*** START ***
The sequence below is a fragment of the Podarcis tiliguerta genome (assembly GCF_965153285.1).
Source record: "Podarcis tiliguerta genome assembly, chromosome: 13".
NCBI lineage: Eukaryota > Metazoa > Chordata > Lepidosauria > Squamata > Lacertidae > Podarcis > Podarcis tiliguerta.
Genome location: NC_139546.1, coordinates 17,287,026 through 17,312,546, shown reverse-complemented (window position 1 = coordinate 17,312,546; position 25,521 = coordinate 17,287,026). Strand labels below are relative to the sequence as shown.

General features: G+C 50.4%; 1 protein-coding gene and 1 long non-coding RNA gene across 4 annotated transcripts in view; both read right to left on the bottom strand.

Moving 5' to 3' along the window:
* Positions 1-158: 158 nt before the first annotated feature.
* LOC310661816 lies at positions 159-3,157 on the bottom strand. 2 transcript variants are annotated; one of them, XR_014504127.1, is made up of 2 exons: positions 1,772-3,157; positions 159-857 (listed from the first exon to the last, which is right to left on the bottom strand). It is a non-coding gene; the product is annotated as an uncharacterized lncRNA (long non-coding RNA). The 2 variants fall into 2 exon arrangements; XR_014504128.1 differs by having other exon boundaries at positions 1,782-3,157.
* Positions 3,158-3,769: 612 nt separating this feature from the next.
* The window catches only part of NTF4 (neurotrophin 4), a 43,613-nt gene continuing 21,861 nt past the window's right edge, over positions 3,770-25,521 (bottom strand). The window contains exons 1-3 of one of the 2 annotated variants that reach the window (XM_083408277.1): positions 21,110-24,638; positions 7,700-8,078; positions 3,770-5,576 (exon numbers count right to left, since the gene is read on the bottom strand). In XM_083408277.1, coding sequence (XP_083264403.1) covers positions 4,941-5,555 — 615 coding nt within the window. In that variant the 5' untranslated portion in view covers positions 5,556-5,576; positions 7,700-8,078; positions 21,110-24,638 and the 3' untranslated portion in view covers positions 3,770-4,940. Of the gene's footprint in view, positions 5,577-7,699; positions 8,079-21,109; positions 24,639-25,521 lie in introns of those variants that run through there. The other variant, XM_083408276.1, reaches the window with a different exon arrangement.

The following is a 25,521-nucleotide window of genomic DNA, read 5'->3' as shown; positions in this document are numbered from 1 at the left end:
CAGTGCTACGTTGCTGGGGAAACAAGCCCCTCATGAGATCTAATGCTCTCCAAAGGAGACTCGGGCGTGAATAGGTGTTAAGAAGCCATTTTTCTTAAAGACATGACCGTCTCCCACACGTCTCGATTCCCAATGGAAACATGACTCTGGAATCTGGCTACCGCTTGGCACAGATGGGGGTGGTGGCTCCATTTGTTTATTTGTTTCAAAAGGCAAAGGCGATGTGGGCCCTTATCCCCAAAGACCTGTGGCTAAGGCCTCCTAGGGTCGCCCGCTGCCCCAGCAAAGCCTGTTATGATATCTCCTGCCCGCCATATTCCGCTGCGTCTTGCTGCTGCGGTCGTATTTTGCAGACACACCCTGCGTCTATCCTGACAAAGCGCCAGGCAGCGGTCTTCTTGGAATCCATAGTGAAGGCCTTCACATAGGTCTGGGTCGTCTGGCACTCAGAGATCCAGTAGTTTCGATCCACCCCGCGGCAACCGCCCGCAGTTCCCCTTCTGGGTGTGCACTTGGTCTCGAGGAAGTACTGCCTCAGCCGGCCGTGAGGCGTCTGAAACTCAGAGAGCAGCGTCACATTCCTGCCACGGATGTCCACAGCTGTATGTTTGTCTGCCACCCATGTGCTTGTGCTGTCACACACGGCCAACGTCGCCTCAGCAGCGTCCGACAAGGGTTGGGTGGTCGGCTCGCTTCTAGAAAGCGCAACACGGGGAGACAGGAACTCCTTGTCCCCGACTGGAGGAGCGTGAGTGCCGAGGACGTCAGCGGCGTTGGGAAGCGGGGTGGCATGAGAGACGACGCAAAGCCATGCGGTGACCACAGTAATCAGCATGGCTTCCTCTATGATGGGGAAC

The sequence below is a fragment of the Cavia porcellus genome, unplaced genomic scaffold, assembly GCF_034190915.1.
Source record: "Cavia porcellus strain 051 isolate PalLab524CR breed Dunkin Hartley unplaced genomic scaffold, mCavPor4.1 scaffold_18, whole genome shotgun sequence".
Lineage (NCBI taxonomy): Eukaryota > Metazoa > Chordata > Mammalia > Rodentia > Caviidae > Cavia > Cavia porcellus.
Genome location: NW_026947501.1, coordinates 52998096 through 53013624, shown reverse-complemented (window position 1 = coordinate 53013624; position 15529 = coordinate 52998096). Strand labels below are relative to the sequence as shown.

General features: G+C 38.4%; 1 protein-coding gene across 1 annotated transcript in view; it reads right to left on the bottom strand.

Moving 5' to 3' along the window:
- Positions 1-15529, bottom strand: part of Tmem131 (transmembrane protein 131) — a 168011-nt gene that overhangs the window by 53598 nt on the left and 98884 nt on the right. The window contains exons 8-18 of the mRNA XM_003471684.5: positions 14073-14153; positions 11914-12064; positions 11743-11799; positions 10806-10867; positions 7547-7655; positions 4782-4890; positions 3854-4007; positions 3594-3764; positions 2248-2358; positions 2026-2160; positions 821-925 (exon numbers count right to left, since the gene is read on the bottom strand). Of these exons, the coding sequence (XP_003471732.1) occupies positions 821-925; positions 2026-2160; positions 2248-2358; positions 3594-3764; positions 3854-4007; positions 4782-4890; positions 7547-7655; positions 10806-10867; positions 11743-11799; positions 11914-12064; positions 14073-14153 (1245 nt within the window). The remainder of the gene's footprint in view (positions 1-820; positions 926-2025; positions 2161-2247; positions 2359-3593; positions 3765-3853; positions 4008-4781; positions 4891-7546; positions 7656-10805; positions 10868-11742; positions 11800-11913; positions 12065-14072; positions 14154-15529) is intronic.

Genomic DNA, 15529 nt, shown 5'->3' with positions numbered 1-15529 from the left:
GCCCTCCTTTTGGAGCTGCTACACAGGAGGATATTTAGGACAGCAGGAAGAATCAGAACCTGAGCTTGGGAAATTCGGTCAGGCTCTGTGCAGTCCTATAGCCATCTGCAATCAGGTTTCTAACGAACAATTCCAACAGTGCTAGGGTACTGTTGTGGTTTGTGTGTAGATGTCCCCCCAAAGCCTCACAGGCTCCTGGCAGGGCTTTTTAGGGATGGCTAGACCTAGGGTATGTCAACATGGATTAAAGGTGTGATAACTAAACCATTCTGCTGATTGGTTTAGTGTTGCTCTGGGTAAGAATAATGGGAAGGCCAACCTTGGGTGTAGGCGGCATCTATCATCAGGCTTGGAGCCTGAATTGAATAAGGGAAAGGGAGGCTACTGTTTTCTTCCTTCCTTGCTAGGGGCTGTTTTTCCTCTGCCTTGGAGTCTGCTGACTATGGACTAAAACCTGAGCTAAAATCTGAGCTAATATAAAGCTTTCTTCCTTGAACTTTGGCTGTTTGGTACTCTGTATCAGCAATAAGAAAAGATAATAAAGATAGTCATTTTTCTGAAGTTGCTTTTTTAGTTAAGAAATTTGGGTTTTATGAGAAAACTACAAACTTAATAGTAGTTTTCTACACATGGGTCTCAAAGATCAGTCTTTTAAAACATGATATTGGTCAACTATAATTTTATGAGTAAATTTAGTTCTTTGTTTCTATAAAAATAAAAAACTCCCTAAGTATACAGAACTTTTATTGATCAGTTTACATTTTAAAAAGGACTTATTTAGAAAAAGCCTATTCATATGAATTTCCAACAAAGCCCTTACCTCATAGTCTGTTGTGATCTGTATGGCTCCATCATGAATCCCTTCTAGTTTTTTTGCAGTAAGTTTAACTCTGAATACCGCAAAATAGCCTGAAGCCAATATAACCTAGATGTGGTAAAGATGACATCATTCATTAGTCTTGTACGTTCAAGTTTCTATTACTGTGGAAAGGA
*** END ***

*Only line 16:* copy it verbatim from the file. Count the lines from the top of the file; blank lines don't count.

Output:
Genome location: NW_026947501.1, coordinates 52998096 through 53013624, shown reverse-complemented (window position 1 = coordinate 53013624; position 15529 = coordinate 52998096). Strand labels below are relative to the sequence as shown.